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Said Arikat

Midterm elections tell us American democracy is for sale

A money-fuelled vote against Obama [AFP]

Date of publication: 10 November, 2014

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The infusion of money into politics after a 2010 Supreme Court decision has left America’s super rich with the reins of political power firmly in their hands. Last week’s $4 billion mid-term elections only affirmed that reality.

It’s over.

The most expensive midterm election in US history is over, leaving the Democratic party staggering and disoriented and Republicans with clear majorities in both houses of Congress.

With 243, this is the largest Republican majority in the House of Representatives since 1928. Along with the 53 seats it now controls in the Senate, the GOP now controls both houses for the first time in 18 years.

 

Republicans now govern thirty-one of America’s 50 states.

 

This is a victory for the right. It’s not that the Democrats are so "progressive" – the great Ralph Nader decades ago coined the term “Republicrats” to describe them. But really, the middle class, women, the working class, the under-employed, the half-employed, gays, students, environmentalist, blacks, Latinos and Arabs all have reason to look over their shoulders. Many among Congress Republicans, fuelled by a sense of being on God’s mission, have these groups in their crosshairs for no reason except somehow they think them a threat to big business and American wars everywhere.


It has been described as a Republican wave, an avalanche,

      Democratic candidates did not so much try to put daylight between them and Obama; they ran as if on a different continent.

a perfect storm. But this is how it really happened: Four billion US dollars – that's $4 billion, or enough dollar notes to go around the world three times taped end to end – was spent on this election. Much of it came from super billionaires: the ultra conservative Koch brothers, AIPAC sugar-daddy (and self-styled Jewish settlement proliferator) Sheldon Adelson and other members of their bandit-capitalism club who, it seems, are not satisfied with hoarding most of America's wealth.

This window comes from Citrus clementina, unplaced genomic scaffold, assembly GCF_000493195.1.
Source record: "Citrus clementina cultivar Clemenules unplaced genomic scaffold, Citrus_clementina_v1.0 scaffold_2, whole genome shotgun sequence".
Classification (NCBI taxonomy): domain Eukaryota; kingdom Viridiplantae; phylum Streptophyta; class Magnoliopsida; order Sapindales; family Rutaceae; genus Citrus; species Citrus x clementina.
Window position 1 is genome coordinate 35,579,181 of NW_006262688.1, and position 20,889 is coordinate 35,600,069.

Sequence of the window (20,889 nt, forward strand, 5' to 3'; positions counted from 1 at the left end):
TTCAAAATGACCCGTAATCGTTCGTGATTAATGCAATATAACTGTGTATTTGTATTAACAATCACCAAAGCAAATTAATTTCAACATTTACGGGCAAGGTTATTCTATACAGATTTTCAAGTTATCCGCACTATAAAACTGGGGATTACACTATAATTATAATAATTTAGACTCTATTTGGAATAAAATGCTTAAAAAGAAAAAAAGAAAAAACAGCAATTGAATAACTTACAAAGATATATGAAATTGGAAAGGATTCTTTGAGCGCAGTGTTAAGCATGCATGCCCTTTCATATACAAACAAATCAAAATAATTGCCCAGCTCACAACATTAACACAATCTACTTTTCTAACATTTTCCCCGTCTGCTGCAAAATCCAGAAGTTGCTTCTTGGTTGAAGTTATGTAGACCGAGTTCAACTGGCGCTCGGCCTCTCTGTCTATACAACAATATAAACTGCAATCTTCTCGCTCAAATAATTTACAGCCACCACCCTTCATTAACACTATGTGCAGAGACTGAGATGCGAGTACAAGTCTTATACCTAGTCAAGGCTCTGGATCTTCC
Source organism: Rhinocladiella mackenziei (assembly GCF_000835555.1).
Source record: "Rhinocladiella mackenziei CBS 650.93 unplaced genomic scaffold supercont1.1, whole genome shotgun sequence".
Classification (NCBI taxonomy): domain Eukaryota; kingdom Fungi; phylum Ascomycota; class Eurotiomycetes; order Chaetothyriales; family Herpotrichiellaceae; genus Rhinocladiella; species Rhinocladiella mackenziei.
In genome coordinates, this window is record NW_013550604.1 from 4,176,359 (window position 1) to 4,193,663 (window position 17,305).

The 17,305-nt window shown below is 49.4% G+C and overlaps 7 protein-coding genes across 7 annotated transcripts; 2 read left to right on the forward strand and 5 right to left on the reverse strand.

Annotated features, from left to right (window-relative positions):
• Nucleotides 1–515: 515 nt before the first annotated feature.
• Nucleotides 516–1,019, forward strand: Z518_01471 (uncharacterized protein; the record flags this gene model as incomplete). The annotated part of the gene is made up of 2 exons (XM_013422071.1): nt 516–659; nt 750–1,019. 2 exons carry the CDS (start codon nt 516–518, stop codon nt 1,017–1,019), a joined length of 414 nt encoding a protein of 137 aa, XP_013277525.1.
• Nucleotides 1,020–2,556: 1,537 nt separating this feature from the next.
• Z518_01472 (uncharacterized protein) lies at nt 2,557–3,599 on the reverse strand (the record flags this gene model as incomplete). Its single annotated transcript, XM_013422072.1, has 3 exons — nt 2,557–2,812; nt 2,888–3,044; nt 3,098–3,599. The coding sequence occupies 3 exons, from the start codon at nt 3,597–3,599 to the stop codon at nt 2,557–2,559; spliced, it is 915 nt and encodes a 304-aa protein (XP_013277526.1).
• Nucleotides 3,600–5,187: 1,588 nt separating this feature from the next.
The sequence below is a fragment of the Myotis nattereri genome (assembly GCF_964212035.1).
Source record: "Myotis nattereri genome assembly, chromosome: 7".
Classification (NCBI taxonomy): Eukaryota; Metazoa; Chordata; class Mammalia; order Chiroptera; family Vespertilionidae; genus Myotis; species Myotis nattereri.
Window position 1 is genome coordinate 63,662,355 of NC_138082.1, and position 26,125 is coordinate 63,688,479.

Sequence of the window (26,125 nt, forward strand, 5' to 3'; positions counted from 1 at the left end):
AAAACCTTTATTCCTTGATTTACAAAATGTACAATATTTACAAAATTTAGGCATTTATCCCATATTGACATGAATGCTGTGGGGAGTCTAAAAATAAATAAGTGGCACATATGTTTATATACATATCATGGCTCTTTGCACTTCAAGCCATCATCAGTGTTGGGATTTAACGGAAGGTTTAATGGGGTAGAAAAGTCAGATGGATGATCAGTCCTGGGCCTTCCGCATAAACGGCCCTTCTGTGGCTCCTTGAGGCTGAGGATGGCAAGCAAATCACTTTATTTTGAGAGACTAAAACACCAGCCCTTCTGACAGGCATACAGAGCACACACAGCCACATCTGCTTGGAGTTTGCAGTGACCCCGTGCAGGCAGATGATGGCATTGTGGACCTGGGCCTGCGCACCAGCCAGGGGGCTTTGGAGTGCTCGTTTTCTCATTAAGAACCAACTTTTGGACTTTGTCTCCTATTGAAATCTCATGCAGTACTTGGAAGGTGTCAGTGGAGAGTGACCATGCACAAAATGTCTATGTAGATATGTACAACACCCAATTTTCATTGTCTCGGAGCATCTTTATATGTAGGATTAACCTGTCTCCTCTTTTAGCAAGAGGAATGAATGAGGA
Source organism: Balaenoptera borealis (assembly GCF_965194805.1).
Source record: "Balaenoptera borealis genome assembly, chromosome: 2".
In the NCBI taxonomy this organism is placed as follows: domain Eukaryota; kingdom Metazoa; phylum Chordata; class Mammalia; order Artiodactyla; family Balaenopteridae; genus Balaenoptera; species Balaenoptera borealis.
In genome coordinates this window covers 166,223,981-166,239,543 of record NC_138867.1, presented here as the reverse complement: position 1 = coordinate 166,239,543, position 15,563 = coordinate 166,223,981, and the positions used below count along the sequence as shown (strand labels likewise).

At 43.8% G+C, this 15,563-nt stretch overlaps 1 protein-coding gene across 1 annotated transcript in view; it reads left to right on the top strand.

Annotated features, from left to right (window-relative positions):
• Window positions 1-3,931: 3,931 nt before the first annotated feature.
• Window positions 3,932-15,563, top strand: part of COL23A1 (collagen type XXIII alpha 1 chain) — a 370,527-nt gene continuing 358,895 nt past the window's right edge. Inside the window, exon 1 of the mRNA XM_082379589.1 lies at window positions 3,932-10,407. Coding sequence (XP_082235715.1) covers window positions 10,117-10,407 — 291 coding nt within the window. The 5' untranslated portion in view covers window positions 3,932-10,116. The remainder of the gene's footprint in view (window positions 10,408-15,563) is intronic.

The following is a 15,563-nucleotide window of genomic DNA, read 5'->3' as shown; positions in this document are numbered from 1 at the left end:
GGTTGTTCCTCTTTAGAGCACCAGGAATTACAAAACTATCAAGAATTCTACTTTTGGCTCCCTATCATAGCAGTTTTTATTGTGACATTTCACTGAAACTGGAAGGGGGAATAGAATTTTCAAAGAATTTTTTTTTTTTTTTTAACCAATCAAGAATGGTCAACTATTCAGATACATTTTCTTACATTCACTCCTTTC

(In January, US media reported that the top wealthiest 1 percent in America control 40 percent of the nation’s wealth; the bottom 80 percent, by contrast, own just 7 percent. The richest 1 percent in the United States in fact now has more wealth than the bottom 90 percent combined.)

 

‬To give you an idea of how this plays out in practice, in North Carolina alone, groups supporting both Democratic Senator Kay Hagan and Republican challenger Thom Tillis spent more than $100 million to contest the seat (she lost).

 

And to whom should Americans give thanks for this steroid infusion of cash into political campaigns? The Supreme Court no less. The same Supreme Court that installed George Dubya Bush as president back in 2000.

 

In January 2010, the Supreme Court with its five conservative judges declared that the First Amendment of the US constitution prohibited the government from restricting independent political expenditures by non profit organization and designating corporations as people, thereby providing the super wealthy the opportunity to control all aspects of political life in America.

 

Juiced up on fear-fuel; fear of IS terror; of immigrants; of EBOLA, of job losses, gun-control, and so on, these wealthy conservative warmongers managed to convince the average white voter that the black man in the White House was dragging the country to certain demise, and Democratic candidates were his zombie army lurking to do them harm.

 

Never mind that this Democratic president, who inherited a country on the verge of great economic depression, still managed during his tenure so far to halve the unemployment level (to 5.8 percent according to the jobs report on November 7, three days after the elections), oversee 63 months of uninterrupted economic growth, and finally provide millions of uninsured Americans access to affordable healthcare for first time in their lives.

 

Never mind all that. The Republican mantra throughout the elections to destroy their Democratic opposition? “They voted for Obama”. The great Democratic rejoinder? "Not us; we don't even know this guy." Democratic candidates did not so much try to put daylight between them and the “professorial, elitist” president; they ran as if on a different continent.

 

Most scandalous of all: just 35 percent of registered voters bothered to cast their vote, 75 percent of whom were middle-aged whites. No wonder that in my state of Maryland, a solid Democratic state on Tuesday, Nov. 4, 2014, voters chose a conservative white Republican, Larry Hogan, supported crazily by the Koch brothers and other capitalist bandits instead of the heavily favoured Lieutenant Governor, Anthony Brown, a former soldier, Harvard lawyer and black American.

 

Is American democracy for sale? I don’t want to ruffle any feathers, but this is the new America where money goes a long, long way in deciding who gets to make laws and then enforce them.


Said Arikat is the Washington Bureau Chief for the Jerusalem-based Palestinian newspaper al-Quds. 

Opinions expressed in this article are those of the author and do not necessarily reflect the opinions of al-Araby al-Jadeed, its editorial board or staff.

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